Whatever happens to his gulf war, George Bush has already won a great battle at home. Ever since his reversal on tax increases, the right-wing component of his base has been rebellious. The "soft" line on the Baltics did not help him in that quarter, either. And even his first steps toward war were criticized by right-wingers who did not relish a battle that would no longer be against communism.
But a war in hand is irresistible to the right. Unless things go very badly indeed, Mr. Bush no longer has to worry about his conservative troops, which is a very sudden switch.
In the current issue of the Heritage Foundation's magazine, Policy Review, Heritage officer Burton Yale Pines tells Mr. Bush he is heading down the path of President Taft, whom Theodore Roosevelt brought down with a third-party challenge.
Even more serious was the unhappiness of Jack Kemp in this administration. Mr. Kemp, a larger political figure than the others being named, was especially resentful at the tax change, and he refused to support the president (though he agreed to keep quiet). Allies on the right urged him to speak out, even to resign. He stayed, but with growing reservations.
No more. At a recent Cabinet meeting, Mr. Kemp was asked to open the proceedings with a prayer. Instead, he whipped out a book about Winston Churchill and read that leader's words of satisfaction when he got the reins of war entirely in his hands. Mr. Kemp concluded with these words, spoken directly to President Bush: "Destiny made you president for this."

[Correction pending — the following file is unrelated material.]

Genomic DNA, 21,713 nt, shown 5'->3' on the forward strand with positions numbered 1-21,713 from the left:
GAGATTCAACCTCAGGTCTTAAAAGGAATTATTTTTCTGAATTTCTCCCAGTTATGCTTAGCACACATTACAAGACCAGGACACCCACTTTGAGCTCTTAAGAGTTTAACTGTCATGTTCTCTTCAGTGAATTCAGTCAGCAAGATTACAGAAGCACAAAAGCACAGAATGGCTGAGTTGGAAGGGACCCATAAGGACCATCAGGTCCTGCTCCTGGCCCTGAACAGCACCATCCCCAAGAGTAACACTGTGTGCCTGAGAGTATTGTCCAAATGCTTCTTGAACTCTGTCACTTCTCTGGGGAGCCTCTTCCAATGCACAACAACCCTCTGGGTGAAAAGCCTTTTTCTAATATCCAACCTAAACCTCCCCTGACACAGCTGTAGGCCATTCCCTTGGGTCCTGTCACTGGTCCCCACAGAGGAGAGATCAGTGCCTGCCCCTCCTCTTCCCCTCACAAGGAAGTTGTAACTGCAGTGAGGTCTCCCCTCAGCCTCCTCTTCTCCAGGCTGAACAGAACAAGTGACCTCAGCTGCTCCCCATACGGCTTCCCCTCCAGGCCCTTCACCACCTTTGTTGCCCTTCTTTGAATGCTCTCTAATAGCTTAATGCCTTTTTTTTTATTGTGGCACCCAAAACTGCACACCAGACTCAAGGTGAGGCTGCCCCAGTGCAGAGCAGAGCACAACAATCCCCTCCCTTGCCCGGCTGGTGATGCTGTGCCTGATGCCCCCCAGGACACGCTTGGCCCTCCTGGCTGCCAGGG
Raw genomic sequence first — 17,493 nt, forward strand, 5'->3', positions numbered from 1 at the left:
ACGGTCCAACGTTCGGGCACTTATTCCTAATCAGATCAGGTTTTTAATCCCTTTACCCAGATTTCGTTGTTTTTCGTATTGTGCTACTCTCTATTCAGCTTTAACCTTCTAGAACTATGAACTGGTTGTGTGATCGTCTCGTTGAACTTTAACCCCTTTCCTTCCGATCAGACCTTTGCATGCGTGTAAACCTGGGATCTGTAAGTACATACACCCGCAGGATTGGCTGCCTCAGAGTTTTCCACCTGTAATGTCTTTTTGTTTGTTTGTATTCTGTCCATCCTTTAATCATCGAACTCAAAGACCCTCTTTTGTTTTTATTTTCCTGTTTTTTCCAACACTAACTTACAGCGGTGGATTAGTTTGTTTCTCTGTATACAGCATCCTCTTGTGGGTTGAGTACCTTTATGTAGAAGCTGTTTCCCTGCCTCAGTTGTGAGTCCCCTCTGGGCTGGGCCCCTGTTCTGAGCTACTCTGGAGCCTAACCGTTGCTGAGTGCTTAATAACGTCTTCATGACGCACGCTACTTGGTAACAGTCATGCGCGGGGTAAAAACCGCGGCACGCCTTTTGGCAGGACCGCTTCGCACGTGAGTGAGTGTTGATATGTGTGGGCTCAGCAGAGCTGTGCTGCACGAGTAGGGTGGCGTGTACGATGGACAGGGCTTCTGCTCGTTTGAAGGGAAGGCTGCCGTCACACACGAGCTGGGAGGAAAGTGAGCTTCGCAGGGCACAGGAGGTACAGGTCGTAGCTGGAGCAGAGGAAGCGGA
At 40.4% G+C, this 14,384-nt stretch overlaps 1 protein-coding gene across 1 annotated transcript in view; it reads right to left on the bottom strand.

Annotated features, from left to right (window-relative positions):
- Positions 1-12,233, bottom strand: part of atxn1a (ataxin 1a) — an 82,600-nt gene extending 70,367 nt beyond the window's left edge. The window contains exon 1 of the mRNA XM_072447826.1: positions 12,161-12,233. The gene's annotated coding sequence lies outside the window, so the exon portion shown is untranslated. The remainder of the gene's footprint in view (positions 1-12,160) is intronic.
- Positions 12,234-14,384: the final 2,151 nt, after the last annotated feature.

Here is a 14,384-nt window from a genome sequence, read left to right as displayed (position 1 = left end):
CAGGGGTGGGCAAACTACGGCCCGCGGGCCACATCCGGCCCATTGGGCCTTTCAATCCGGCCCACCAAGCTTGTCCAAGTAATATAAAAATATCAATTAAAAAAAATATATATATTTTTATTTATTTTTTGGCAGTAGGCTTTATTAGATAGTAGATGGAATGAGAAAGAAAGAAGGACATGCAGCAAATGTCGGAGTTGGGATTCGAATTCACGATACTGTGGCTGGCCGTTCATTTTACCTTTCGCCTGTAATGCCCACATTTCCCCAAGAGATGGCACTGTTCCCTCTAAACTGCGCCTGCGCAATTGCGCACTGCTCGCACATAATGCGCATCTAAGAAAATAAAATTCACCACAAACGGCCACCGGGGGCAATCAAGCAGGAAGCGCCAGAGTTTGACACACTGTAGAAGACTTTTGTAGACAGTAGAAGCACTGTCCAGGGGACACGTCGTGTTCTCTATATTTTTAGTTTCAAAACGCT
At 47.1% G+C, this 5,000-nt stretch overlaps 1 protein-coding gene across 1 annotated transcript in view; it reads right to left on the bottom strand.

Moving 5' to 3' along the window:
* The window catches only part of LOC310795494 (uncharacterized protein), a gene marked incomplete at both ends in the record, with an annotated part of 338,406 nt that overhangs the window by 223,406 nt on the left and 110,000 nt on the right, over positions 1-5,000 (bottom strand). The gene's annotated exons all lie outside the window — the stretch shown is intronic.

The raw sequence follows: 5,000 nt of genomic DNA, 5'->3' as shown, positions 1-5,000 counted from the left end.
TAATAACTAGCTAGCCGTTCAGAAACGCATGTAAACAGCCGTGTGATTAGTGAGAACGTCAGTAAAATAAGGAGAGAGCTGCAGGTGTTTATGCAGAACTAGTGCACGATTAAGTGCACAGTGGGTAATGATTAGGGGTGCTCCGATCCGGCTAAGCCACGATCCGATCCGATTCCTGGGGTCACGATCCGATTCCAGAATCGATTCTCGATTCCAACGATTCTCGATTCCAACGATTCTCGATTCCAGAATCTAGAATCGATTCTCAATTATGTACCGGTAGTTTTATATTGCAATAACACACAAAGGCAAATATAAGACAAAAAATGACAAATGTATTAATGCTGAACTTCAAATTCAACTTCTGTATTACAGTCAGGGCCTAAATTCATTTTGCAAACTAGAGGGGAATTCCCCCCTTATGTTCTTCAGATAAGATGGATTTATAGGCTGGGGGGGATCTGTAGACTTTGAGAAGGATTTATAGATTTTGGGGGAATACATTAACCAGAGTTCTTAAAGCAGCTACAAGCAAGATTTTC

That call for prayer in the Cabinet meeting suggests another aspect of Mr. Bush's domestic victory. If the right in general was upset with him, the religious right was furious -- principally because he had allowed gay activists to come to two bill signings in the White House.
But now God has come roaring back into the White House, conducted there by his principal political emissary in America, Billy Graham, who spent the first night of war in the White House. Mr. Bush has not only been calling around to kings and autocrats in the Middle East; he has also been calling people like Robert Schuller of the Crystal Cathedral in California. Schuller devoted a televized sermon to Mr. Bush, praising him as a man now transfigured by prayer, and saying that our glorious endeavors in the gulf should be called Operation Desert Prayer.
Mr. Bush is dashing from one religious service to another. He is back in the atmosphere of war and missionary zeal that he experienced in his Andover days. He should read Mark Twain's "War Prayer."